Then a chase ensued with police. The brothers threw explosive devices out of the car and then engaged in a gun battle with police on the street of a heavily populated neighborhood early Friday morning, said witnesses. A transit officer was wounded in the exchange of fire.

At some point the older brother, 26-year-old Tamerlan Tsarnaev, was killed. A resident said he saw Tsarnaev, who had been seen in FBI photos wearing a black baseball cap the day of the bombing, run towards authorities and fall on the street. He had an explosive device strapped to his chest. His 19-year-old brother escaped in a car, which he later abandoned and fled on foot.

Richard Wolfe, the chief of emergency medicine at Beth Israel Hospital in Boston, said Tsarnaev died of multiple wounds—a combination of blast injuries and several gunshot wounds. “He arrived here in cardiac arrest,” he said.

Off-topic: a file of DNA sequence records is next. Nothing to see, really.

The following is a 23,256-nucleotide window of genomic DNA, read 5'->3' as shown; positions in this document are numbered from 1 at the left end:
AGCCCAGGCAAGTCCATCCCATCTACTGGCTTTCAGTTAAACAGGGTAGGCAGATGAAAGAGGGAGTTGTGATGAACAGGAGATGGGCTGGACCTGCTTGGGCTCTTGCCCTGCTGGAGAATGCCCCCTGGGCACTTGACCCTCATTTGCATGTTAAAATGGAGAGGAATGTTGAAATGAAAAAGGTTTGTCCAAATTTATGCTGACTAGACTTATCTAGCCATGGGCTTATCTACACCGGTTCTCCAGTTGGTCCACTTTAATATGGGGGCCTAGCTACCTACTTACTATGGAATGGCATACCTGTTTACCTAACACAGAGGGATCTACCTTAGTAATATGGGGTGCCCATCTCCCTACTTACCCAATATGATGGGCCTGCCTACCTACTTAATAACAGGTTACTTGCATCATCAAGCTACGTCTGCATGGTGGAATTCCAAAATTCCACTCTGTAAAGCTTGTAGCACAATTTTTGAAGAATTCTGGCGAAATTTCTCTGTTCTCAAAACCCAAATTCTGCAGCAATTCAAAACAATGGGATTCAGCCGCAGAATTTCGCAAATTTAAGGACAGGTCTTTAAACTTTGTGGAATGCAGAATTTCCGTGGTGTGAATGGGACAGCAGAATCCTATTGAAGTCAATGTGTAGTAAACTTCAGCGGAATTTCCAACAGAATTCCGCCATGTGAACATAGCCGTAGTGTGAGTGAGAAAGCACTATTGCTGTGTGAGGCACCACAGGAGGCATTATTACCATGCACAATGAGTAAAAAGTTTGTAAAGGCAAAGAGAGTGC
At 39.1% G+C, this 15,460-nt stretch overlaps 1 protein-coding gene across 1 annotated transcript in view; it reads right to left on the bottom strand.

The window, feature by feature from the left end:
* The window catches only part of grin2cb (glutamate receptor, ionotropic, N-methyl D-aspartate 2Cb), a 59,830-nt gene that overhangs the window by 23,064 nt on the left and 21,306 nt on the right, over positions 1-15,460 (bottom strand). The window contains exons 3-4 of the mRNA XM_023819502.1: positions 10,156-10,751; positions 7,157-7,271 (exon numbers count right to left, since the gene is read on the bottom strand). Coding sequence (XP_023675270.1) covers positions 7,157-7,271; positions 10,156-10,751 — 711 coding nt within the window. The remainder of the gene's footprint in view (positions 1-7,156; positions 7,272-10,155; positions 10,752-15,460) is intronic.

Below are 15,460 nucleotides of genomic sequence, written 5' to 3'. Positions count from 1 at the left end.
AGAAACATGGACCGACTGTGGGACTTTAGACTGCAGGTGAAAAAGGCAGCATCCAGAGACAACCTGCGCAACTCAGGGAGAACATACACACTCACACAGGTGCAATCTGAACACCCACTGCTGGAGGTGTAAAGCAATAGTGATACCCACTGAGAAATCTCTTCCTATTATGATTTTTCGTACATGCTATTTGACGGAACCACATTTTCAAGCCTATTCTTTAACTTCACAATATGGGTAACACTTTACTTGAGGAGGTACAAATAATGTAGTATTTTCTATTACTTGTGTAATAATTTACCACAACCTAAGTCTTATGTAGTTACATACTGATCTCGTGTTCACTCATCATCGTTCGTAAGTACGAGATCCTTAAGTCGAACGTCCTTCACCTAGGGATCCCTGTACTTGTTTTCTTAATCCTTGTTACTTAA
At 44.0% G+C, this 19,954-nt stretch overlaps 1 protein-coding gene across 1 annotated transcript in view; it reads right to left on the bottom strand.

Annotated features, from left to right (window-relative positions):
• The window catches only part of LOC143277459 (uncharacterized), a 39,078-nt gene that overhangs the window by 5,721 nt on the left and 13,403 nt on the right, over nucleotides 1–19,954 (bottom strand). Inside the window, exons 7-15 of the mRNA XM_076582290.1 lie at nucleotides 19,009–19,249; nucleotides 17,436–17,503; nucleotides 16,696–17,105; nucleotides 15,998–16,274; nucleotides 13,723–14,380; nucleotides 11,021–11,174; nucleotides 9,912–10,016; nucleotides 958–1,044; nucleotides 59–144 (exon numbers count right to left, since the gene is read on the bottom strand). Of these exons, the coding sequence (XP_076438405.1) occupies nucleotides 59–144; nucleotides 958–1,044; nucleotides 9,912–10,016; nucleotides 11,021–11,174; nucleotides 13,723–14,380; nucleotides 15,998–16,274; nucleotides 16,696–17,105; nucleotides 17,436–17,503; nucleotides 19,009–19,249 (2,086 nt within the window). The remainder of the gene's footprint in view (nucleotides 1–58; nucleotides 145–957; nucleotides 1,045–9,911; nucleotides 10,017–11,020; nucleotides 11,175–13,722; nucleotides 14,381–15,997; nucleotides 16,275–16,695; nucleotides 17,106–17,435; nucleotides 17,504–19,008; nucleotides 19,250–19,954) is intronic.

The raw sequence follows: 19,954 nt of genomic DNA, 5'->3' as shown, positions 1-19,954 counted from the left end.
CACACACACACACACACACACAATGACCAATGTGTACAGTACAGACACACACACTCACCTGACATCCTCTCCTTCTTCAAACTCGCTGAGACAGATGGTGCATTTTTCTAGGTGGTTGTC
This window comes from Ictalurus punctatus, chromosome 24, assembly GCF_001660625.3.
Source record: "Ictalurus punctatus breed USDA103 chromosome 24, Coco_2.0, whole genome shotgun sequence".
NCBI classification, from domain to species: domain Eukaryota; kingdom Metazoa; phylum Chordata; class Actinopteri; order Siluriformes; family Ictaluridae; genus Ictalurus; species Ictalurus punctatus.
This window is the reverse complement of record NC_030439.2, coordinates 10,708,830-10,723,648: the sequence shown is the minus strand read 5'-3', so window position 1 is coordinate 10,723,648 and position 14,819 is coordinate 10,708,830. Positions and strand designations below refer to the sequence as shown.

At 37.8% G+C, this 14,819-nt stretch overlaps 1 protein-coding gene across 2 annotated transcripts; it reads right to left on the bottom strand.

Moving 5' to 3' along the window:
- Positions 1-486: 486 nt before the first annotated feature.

The brothers are residents of Cambridge—home to Harvard, Boston University, MIT and Emerson University—but were not students. Tamerlain Tsarnaev became a legal permanent resident in 2007, authorities tell NBC News. The fugitive was born in Kyrgyzstan, authorities tell NBC News. His arrived with his family in the United States in 2003, his uncle said.

“My son is a true angel,” said Anzor Tsarnaev, the father of the two bombers, of his younger son. He spoke to the Associated Press in a phone interview from Russia. “He is such an intelligent boy. We expected him to come on holidays here.”

The FBI released photos Thursday of the brothers, who are suspected of carrying out the twin bombings at the Boston Marathon Monday which left three dead and more than 170 injured. Within hours of the photos becoming public, the brothers were recognized on a surveillance video at the convenience store.

A bomb squad was assessing and removing any potentially explosive devices that may remain on the residential street in Watertown.

Watertown resident Andrew Kitzenberg described a raging battle that took place outside his house early morning Friday between the brothers and police. The gunmen used “bombs that looked like grenades,” Kitzenberg told NBC News.